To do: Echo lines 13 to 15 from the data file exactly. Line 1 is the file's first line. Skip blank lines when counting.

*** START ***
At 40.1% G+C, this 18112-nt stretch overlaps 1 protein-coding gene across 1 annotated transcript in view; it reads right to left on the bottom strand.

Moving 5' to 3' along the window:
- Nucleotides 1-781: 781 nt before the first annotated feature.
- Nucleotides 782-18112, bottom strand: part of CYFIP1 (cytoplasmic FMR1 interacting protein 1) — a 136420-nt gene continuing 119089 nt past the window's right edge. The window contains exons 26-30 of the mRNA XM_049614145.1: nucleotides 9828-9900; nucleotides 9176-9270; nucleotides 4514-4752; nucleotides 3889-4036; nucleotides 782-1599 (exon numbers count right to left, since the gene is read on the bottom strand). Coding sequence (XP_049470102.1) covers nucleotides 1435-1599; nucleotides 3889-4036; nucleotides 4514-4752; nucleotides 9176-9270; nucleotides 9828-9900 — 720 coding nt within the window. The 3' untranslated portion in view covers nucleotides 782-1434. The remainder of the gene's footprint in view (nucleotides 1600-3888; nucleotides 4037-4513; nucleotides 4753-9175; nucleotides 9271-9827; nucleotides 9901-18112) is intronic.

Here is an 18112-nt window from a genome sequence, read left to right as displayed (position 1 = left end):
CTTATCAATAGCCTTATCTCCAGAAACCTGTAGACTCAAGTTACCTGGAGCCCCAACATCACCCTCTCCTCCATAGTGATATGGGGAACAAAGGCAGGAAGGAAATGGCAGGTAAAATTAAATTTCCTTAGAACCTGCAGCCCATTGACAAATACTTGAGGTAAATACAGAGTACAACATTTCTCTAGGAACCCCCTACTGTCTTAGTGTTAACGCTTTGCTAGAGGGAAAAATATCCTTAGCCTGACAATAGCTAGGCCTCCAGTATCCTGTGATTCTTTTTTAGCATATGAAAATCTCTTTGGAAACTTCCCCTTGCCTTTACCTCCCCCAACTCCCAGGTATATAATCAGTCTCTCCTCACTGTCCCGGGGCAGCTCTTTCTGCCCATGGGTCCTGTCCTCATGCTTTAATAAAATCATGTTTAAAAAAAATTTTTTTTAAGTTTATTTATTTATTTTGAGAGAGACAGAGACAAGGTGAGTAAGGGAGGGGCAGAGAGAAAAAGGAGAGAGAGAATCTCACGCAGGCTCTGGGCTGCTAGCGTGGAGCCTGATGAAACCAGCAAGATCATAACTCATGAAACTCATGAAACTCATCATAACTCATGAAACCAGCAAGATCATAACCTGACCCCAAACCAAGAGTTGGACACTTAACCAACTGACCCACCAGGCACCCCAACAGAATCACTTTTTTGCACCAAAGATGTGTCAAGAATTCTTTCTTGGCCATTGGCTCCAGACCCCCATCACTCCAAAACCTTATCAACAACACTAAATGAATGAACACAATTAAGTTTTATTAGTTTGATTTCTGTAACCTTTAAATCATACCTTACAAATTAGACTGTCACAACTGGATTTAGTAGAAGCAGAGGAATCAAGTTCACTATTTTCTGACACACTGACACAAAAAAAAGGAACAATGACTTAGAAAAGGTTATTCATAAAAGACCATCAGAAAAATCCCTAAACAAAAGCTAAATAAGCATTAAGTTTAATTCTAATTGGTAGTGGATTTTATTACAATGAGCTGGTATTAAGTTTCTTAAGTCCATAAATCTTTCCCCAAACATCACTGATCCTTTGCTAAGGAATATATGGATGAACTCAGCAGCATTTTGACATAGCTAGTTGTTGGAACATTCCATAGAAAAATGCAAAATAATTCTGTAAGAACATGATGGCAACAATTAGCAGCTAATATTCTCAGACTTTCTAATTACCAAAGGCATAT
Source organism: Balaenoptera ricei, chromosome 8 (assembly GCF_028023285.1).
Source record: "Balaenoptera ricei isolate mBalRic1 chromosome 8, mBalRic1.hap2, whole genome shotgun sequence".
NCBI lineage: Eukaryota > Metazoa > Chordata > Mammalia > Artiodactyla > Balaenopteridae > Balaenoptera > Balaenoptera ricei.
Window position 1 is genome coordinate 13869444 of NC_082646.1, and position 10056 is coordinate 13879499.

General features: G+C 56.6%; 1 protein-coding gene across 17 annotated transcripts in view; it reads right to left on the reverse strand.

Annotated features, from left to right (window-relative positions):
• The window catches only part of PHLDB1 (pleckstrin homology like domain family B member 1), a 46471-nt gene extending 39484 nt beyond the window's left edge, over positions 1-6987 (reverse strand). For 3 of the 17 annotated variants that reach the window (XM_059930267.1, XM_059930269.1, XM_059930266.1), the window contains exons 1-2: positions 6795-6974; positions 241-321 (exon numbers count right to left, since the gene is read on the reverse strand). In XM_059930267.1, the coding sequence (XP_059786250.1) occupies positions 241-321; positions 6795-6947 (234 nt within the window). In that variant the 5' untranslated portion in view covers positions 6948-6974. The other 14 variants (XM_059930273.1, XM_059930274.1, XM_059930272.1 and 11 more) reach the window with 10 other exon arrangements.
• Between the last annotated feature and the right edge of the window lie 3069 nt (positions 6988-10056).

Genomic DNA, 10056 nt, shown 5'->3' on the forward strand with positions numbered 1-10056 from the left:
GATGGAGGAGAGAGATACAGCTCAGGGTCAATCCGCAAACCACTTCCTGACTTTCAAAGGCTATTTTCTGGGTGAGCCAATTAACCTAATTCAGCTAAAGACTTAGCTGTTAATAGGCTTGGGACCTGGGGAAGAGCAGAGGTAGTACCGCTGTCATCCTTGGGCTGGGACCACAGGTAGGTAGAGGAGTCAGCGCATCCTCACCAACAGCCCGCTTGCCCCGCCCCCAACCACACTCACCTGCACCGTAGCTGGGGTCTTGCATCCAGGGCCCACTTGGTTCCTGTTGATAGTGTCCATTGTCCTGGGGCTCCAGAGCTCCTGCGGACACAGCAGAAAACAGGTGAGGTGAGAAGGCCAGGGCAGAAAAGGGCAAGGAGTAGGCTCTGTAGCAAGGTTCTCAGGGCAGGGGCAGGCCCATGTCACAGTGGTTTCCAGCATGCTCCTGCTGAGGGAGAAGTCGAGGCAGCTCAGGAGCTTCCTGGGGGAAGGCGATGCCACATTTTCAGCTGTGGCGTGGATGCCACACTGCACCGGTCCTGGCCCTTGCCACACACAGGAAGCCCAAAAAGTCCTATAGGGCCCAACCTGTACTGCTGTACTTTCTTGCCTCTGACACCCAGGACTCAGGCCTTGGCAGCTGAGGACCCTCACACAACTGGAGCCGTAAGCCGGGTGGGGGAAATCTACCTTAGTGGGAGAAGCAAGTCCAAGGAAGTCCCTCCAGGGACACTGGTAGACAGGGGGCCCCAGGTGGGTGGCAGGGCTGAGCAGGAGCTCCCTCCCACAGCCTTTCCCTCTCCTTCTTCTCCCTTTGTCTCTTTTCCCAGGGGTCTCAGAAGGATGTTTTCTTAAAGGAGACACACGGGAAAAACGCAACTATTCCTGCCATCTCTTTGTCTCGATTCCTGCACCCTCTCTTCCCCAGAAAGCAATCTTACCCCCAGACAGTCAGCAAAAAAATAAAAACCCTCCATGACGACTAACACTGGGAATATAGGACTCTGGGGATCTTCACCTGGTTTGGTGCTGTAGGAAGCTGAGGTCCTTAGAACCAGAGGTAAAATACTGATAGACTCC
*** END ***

• The window catches only part of PHLDB1 (pleckstrin homology like domain family B member 1), a 46471-nt gene extending 39484 nt beyond the window's left edge, over positions 1-6987 (reverse strand). For 3 of the 17 annotated variants that reach the window (XM_059930267.1, XM_059930269.1, XM_059930266.1), the window contains exons 1-2: positions 6795-6974; positions 241-321 (exon numbers count right to left, since the gene is read on the reverse strand). In XM_059930267.1, the coding sequence (XP_059786250.1) occupies positions 241-321; positions 6795-6947 (234 nt within the window). In that variant the 5' untranslated portion in view covers positions 6948-6974. The other 14 variants (XM_059930273.1, XM_059930274.1, XM_059930272.1 and 11 more) reach the window with 10 other exon arrangements.
• Between the last annotated feature and the right edge of the window lie 3069 nt (positions 6988-10056).

Genomic DNA, 10056 nt, shown 5'->3' on the forward strand with positions numbered 1-10056 from the left: